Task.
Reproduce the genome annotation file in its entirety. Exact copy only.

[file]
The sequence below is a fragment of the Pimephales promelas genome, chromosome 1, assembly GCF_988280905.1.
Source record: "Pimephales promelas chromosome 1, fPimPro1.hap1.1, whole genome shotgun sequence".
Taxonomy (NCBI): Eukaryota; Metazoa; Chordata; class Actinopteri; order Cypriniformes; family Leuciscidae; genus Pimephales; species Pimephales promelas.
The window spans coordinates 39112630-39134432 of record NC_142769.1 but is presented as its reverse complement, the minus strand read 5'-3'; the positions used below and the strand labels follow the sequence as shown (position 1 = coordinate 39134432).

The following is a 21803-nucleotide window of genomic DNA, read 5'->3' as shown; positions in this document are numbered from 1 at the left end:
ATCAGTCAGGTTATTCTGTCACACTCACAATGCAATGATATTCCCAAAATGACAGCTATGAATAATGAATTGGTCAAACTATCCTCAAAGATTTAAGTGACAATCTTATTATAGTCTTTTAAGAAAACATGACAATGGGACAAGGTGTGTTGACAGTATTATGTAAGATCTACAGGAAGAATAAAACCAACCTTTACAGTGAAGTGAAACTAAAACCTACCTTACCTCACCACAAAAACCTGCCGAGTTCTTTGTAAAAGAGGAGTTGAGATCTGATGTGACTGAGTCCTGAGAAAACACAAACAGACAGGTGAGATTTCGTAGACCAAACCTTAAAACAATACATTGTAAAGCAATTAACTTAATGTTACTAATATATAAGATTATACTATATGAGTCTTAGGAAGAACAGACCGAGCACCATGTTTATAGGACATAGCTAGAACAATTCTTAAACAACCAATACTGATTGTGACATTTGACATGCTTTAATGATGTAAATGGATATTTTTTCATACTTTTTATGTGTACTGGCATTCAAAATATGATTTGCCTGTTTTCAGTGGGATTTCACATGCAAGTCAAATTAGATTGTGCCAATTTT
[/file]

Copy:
The sequence below is a fragment of the Pimephales promelas genome, chromosome 1, assembly GCF_988280905.1.
Source record: "Pimephales promelas chromosome 1, fPimPro1.hap1.1, whole genome shotgun sequence".
Taxonomy (NCBI): Eukaryota; Metazoa; Chordata; class Actinopteri; order Cypriniformes; family Leuciscidae; genus Pimephales; species Pimephales promelas.
The window spans coordinates 39112630-39134432 of record NC_142769.1 but is presented as its reverse complement, the minus strand read 5'-3'; the positions used below and the strand labels follow the sequence as shown (position 1 = coordinate 39134432).

The following is a 21803-nucleotide window of genomic DNA, read 5'->3' as shown; positions in this document are numbered from 1 at the left end:
ATCAGTCAGGTTATTCTGTCACACTCACAATGCAATGATATTCCCAAAATGACAGCTATGAATAATGAATTGGTCAAACTATCCTCAAAGATTTAAGTGACAATCTTATTATAGTCTTTTAAGAAAACATGACAATGGGACAAGGTGTGTTGACAGTATTATGTAAGATCTACAGGAAGAATAAAACCAACCTTTACAGTGAAGTGAAACTAAAACCTACCTTACCTCACCACAAAAACCTGCCGAGTTCTTTGTAAAAGAGGAGTTGAGATCTGATGTGACTGAGTCCTGAGAAAACACAAACAGACAGGTGAGATTTCGTAGACCAAACCTTAAAACAATACATTGTAAAGCAATTAACTTAATGTTACTAATATATAAGATTATACTATATGAGTCTTAGGAAGAACAGACCGAGCACCATGTTTATAGGACATAGCTAGAACAATTCTTAAACAACCAATACTGATTGTGACATTTGACATGCTTTAATGATGTAAATGGATATTTTTTCATACTTTTTATGTGTACTGGCATTCAAAATATGATTTGCCTGTTTTCAGTGGGATTTCACATGCAAGTCAAATTAGATTGTGCCAATTTT